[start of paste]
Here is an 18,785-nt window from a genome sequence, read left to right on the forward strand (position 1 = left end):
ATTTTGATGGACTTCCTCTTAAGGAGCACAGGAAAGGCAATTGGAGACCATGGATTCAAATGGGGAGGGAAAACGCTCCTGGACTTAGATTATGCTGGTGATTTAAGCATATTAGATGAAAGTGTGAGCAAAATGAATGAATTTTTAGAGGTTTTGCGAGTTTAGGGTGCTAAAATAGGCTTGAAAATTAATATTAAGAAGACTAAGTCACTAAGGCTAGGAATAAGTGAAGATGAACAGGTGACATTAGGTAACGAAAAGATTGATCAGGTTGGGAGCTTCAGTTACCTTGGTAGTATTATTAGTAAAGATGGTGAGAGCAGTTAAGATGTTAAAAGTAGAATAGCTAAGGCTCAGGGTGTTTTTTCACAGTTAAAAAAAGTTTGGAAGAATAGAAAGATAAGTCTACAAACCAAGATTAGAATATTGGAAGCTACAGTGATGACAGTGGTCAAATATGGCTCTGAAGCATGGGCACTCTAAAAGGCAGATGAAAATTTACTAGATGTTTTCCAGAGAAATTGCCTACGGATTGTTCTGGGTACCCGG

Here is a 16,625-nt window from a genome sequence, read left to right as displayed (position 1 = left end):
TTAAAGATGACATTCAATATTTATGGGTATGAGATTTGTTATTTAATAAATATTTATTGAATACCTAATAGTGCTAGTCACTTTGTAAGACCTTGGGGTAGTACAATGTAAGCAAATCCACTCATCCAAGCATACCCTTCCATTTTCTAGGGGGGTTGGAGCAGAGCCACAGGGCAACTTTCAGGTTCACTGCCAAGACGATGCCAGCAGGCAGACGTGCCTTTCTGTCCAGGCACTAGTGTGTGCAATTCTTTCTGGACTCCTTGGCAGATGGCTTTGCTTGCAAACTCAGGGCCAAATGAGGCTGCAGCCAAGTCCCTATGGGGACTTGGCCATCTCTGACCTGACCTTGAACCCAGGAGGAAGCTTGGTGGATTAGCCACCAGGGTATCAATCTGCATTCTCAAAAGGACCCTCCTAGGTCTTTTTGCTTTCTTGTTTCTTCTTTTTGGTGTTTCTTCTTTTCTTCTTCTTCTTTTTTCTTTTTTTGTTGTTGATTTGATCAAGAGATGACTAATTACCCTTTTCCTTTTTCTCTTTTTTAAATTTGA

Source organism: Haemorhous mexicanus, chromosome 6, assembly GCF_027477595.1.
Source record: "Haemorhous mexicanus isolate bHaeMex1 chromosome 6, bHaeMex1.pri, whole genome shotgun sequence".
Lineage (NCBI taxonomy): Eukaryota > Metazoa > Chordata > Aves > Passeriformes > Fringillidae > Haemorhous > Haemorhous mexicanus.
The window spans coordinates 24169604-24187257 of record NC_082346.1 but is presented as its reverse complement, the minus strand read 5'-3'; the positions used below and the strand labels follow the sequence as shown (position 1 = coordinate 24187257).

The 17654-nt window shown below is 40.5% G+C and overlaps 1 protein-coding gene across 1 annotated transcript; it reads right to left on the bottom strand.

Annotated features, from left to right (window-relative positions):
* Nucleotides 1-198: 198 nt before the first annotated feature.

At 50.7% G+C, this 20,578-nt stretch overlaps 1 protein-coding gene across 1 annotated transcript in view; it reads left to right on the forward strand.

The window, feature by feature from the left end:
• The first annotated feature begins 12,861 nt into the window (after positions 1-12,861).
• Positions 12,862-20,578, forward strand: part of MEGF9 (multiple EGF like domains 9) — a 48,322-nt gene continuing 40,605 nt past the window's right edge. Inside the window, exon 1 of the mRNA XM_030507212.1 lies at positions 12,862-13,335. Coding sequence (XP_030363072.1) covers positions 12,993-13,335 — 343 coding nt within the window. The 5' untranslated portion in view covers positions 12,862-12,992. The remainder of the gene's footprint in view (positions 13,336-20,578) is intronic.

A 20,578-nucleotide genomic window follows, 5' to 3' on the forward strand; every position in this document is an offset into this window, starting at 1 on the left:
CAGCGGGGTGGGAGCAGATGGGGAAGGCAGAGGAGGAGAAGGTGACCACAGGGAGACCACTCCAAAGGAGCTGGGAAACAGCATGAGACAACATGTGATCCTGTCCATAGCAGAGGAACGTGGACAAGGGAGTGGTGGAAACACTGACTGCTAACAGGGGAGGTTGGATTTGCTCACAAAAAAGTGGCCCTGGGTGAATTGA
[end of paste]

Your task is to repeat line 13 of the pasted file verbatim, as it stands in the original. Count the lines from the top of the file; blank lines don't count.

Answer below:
The window, feature by feature from the left end: